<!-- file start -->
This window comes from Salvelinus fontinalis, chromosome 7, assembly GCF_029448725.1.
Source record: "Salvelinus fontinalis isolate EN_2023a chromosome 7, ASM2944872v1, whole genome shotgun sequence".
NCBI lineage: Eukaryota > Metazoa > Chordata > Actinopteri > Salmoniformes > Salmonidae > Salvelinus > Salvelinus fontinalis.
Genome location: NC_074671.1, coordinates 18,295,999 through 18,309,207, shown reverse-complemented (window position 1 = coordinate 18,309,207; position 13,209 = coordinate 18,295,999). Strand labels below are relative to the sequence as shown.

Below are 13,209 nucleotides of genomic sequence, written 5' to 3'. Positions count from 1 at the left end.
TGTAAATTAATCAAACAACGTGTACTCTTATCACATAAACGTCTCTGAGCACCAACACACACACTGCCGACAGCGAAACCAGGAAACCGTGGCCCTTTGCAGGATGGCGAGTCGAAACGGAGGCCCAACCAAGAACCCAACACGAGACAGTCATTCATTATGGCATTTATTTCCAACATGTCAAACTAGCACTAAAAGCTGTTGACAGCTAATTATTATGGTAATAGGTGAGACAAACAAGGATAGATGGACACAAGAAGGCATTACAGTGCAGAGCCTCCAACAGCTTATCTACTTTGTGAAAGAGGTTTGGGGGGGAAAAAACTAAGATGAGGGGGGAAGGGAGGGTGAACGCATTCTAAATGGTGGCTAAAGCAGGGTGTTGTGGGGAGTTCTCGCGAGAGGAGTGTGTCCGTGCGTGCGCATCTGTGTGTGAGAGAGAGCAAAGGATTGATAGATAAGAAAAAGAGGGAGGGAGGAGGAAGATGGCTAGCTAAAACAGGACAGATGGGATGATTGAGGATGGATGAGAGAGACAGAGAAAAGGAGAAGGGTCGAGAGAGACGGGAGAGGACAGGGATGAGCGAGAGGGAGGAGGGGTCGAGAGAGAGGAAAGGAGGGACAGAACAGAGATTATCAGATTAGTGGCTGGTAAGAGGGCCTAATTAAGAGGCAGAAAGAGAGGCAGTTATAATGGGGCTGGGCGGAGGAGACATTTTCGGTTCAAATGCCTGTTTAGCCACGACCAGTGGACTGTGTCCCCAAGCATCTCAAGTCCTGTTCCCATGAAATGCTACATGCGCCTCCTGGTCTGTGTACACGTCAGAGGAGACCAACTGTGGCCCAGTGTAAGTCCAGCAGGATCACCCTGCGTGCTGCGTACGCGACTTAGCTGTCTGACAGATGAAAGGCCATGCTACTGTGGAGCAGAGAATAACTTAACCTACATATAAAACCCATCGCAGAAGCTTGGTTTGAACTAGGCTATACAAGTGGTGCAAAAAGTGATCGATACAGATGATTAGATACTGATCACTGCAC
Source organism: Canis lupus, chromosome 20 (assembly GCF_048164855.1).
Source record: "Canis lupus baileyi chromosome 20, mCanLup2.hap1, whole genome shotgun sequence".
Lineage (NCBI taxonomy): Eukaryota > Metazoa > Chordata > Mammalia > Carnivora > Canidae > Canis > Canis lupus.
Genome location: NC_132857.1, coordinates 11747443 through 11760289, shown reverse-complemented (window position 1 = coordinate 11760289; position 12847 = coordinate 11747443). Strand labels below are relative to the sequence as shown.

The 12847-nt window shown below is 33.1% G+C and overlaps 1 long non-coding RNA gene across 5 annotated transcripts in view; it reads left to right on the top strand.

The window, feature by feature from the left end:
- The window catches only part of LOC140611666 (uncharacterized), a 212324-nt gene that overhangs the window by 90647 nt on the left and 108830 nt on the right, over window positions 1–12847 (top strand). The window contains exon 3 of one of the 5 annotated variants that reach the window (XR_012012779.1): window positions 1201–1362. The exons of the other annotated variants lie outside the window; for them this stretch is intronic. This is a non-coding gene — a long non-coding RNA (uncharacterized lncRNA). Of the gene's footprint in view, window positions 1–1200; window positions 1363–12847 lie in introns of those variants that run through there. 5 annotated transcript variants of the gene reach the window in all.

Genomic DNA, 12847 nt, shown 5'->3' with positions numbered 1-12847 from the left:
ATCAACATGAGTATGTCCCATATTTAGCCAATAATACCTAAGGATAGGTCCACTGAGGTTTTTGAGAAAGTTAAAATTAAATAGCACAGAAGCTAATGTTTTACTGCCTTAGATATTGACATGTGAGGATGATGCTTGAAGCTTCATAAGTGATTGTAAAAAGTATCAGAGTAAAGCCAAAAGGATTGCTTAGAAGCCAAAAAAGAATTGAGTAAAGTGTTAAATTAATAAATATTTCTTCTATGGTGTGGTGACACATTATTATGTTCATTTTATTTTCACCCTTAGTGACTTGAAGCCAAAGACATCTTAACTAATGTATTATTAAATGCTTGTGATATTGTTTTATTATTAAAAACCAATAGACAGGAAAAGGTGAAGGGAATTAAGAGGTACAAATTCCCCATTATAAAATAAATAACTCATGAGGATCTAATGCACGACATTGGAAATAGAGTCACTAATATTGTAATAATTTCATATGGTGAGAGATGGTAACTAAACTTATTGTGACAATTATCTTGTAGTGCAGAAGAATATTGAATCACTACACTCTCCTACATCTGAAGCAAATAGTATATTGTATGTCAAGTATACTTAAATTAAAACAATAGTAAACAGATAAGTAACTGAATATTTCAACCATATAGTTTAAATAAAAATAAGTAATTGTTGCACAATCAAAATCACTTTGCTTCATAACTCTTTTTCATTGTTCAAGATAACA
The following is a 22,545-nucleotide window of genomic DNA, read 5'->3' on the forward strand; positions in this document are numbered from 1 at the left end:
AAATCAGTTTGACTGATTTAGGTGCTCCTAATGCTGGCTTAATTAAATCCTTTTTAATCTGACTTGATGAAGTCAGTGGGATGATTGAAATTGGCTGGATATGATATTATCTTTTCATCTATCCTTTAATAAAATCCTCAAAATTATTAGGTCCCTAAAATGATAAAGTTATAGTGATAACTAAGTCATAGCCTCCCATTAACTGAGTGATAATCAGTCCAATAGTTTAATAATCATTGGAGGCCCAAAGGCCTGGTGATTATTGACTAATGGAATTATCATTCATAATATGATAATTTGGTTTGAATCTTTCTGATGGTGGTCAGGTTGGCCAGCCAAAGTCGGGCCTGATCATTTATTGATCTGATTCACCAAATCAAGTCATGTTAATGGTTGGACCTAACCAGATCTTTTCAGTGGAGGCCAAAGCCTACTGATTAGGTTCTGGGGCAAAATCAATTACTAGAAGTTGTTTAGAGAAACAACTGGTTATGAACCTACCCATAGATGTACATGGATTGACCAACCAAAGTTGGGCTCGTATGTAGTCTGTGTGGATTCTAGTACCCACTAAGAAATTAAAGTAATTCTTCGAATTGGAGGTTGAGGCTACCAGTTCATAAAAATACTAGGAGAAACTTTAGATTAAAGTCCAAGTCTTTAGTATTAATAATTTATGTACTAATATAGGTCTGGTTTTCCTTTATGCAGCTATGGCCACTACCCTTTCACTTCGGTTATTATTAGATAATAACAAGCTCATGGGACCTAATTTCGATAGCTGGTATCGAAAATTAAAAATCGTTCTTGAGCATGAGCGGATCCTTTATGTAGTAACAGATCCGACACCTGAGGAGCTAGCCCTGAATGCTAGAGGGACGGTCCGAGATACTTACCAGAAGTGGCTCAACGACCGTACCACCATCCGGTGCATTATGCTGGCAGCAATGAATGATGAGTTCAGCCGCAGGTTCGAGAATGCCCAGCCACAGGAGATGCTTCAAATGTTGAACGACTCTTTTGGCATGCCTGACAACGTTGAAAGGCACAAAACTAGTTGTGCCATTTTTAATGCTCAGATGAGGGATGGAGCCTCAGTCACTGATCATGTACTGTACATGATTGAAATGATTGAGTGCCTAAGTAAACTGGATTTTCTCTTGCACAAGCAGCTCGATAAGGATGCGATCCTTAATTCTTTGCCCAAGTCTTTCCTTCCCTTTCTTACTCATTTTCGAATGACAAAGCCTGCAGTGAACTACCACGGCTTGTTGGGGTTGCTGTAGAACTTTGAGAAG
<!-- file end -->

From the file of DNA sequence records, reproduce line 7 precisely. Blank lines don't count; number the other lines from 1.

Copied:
Source organism: Canis lupus, chromosome 20 (assembly GCF_048164855.1).